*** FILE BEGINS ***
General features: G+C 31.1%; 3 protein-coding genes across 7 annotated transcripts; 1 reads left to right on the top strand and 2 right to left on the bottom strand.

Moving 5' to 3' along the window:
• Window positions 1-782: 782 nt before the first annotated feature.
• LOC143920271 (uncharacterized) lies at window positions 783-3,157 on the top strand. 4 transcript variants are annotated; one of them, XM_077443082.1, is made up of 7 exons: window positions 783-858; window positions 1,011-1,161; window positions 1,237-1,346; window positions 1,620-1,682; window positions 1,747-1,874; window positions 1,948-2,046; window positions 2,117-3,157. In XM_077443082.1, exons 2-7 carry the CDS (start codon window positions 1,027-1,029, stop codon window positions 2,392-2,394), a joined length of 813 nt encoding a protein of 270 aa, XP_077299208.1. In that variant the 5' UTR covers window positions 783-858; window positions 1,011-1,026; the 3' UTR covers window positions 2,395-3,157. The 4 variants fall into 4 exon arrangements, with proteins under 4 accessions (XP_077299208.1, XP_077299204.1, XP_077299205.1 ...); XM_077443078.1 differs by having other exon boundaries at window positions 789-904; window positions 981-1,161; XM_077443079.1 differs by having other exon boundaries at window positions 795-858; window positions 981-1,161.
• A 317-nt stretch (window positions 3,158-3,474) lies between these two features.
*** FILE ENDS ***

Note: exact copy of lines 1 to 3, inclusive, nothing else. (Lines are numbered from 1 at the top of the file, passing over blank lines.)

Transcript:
General features: G+C 31.1%; 3 protein-coding genes across 7 annotated transcripts; 1 reads left to right on the top strand and 2 right to left on the bottom strand.

Moving 5' to 3' along the window:
• Window positions 1-782: 782 nt before the first annotated feature.